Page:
11 September 2014 - Scotland referendum: D-Day -7
US refuses to intervene in final days of Scottish referendum
Raf Sanchez (The Telagraph)
The US is firmly refusing to take sides in the finals days before the Scottish referendum, appearing to back away from President Barack Obama's calls for the UK to remain "united".
Asked in June about the issue of Scottish independence, Mr Obama said the US had "a deep interest" in making sure that Britain remains "strong, robust, united and an effective partner".
Yet as the September 18 vote draws near and polls show a real possibility of the UK fracturing into two states, the US State Department would not repeat Mr Obama's backing for the union.
Patrick Collinson, Jill Treanor and Rupert Jones (The Guardian)
The financial implications of a yes vote for Scottish independence came under intense scrutiny as home owners were warned it would be harder get a mortgage and Royal Bank of Scotland and Lloyds Banking Group made plans to move to London if the electorate backed a breakaway from the UK.
The revelations about the contingency plans by the two banks – which employ thousands of people in Scotland – to set up legal entities in England came after Scottish homebuyers were facing warnings it could be harder to obtain a mortgage in the event of a yes vote.
The bosses of two major companies – BP and Standard Life – had also voiced their concerns about the impact of a yes vote even before details emerged of the plans being made by the two bailed-out banks to move their crucial legal status if the referendum on 18 September backed Alex Salmond's independence campaign.
Michael Deacon (The National Post)
First: an apology. My job is to tell you what’s going on in the Scottish referendum. But I’m not sure I can.
I’m not sure anyone knows what’s going on any more. Least of all the people in charge of the campaigns. The story is careering out of control like a driverless lorry down Arthur’s Seat, with politicians, activists and journalists panting and screeching helplessly after it.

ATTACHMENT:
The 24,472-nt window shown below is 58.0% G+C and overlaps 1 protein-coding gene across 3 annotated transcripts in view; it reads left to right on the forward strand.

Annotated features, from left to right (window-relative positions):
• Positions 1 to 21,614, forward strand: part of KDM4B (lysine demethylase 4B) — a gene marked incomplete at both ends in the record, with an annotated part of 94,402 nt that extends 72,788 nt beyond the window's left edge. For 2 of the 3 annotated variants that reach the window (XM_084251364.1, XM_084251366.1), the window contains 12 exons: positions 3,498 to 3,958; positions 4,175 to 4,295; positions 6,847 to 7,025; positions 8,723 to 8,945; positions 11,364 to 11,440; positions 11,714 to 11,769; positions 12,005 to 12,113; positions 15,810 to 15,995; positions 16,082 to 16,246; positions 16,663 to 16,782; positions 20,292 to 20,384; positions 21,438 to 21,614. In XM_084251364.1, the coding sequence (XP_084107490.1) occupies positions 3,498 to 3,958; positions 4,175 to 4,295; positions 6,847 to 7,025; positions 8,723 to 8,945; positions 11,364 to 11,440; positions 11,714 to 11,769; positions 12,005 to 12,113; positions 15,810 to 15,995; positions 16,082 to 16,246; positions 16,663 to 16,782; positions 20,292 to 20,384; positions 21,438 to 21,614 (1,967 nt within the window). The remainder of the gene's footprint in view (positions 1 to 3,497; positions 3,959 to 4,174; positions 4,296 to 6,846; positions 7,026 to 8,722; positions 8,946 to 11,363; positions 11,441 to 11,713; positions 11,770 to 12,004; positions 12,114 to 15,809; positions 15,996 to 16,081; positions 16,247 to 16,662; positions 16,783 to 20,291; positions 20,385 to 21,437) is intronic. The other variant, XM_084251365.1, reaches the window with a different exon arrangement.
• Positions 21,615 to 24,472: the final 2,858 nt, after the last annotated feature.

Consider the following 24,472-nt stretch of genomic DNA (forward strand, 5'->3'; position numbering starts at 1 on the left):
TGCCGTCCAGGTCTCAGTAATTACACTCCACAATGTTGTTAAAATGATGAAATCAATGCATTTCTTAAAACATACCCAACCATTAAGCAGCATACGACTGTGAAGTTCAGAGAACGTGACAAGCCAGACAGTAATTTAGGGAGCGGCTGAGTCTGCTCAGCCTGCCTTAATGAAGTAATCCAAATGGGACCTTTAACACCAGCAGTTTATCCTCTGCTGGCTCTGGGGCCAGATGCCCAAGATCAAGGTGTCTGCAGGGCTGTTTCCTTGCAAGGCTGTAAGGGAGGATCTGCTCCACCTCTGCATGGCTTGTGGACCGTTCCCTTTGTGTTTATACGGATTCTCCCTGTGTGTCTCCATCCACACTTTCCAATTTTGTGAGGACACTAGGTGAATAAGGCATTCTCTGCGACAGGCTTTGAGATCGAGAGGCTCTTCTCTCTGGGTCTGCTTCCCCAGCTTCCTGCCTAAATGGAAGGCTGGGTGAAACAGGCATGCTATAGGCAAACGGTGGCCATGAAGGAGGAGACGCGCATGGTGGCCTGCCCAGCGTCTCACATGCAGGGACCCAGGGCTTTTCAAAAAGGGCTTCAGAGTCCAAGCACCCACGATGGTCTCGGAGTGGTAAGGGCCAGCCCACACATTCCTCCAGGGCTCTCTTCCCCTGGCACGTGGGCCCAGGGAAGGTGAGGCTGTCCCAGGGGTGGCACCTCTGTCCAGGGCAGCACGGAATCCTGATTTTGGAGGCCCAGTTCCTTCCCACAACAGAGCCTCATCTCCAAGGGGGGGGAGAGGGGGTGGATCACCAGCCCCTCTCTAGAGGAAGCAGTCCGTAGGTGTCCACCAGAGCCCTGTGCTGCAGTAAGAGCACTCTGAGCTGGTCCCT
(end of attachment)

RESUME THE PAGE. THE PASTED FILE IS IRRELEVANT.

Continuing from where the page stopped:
I mean: the flag. That flag. Since the weekend poll that showed the Yes campaign was leading Better Together for the first time, the main line of attack from Yes has essentially been: “Our opponents are panicking. They’re desperate. They’re flapping and clucking like delirious hens.”
David Clegg (The Mirror)
The fight to keep the UK together received a boost tonight after a dramatic new poll showed support for independence has stalled.
An exclusive survey for the Daily Record gives the No side a six point lead - the same margin as two months ago.
The Survation poll of 1,000 Scots showed 47.6% plan to vote No a week tomorrow with only 42.4% voting Yes.
When the 10% of people still to make up their mind are removed, that would give a referendum result of 53% No to 47% Yes.
The news will come as a major relief for Better Together boss Alistair Darling, who has been accused of presiding over a “disintegrating” campaign after a bombshell poll on Saturday night put the Nationalists ahead.
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"11 September 2014 - Scotland referendum: D-Day -7", La Clé des Langues [en ligne], Lyon, ENS de LYON/DGESCO (ISSN 2107-7029), novembre 2014. Consulté le 02/12/2023. URL: https://cle.ens-lyon.fr/anglais/key-story/archives-revue-de-presse-2014/11-september-2014-scotland-referendum-d-day-7